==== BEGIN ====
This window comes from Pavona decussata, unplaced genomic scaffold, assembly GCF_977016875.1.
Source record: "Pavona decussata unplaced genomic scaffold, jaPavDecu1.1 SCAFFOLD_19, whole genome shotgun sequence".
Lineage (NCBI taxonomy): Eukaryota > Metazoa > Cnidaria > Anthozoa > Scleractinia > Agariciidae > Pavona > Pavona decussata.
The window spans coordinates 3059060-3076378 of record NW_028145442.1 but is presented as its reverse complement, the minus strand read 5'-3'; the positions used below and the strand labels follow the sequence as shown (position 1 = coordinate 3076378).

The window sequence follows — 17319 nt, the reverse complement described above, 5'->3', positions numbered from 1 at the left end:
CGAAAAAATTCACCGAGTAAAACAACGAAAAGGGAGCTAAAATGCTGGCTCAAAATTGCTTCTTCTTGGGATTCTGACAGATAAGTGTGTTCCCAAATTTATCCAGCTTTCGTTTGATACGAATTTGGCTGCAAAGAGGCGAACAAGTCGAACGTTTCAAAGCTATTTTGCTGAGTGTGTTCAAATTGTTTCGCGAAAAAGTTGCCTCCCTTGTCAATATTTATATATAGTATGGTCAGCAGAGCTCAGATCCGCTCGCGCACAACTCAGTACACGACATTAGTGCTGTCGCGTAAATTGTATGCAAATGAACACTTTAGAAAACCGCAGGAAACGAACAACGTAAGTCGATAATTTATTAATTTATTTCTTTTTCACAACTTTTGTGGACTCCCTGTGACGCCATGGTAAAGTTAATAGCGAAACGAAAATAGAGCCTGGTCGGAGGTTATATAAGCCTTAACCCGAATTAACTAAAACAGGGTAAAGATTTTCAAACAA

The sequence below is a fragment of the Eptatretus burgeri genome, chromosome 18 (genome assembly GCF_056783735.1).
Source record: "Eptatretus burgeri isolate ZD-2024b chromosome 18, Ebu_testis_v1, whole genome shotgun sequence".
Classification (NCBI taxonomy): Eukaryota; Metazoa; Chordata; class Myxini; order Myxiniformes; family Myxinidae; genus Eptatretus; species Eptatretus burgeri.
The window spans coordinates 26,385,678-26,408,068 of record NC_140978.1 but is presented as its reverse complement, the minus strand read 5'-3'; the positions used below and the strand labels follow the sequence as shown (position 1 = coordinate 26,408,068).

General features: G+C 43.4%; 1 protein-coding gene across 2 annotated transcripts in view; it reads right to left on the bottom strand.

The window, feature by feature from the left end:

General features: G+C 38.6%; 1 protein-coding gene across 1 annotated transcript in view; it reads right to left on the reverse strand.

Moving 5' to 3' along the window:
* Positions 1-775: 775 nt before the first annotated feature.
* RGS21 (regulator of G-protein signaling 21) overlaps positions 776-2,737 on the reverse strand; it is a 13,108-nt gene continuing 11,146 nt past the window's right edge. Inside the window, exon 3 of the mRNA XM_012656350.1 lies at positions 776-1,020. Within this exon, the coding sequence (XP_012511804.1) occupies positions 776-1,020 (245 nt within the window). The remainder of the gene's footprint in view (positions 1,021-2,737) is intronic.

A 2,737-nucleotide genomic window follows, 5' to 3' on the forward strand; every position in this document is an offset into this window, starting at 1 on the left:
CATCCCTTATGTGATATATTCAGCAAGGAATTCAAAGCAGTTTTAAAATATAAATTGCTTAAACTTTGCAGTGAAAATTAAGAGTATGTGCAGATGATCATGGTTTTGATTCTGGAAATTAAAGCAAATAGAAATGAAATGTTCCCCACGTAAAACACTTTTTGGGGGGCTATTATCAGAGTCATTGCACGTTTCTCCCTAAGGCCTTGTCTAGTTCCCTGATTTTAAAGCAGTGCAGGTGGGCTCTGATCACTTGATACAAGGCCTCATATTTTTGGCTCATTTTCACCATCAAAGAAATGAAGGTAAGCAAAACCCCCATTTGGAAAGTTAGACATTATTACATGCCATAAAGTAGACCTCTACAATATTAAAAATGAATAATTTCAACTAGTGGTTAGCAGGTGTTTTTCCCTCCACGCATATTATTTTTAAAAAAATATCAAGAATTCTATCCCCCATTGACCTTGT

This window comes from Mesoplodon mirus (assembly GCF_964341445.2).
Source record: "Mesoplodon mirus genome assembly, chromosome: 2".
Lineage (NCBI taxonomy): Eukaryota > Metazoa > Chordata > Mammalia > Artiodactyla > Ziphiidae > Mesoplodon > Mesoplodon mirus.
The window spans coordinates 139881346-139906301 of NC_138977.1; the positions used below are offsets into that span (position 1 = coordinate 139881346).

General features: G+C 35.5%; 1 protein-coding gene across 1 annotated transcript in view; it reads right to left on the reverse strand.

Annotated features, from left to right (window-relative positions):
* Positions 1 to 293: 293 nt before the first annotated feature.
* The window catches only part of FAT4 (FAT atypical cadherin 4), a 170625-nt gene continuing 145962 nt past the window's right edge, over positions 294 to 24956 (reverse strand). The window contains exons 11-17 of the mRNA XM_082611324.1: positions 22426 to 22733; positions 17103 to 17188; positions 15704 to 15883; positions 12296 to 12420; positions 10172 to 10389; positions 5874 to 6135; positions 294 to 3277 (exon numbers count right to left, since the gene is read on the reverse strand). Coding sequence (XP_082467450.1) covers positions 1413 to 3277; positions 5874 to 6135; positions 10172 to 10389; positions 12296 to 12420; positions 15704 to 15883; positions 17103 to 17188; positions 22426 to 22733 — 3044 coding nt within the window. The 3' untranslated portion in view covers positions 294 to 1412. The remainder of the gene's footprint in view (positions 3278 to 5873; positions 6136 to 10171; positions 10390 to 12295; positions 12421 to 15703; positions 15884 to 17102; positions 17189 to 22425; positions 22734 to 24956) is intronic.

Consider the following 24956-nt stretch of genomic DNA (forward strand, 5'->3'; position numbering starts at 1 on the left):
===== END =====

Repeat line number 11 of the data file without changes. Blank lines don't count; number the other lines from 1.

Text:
General features: G+C 43.4%; 1 protein-coding gene across 2 annotated transcripts in view; it reads right to left on the bottom strand.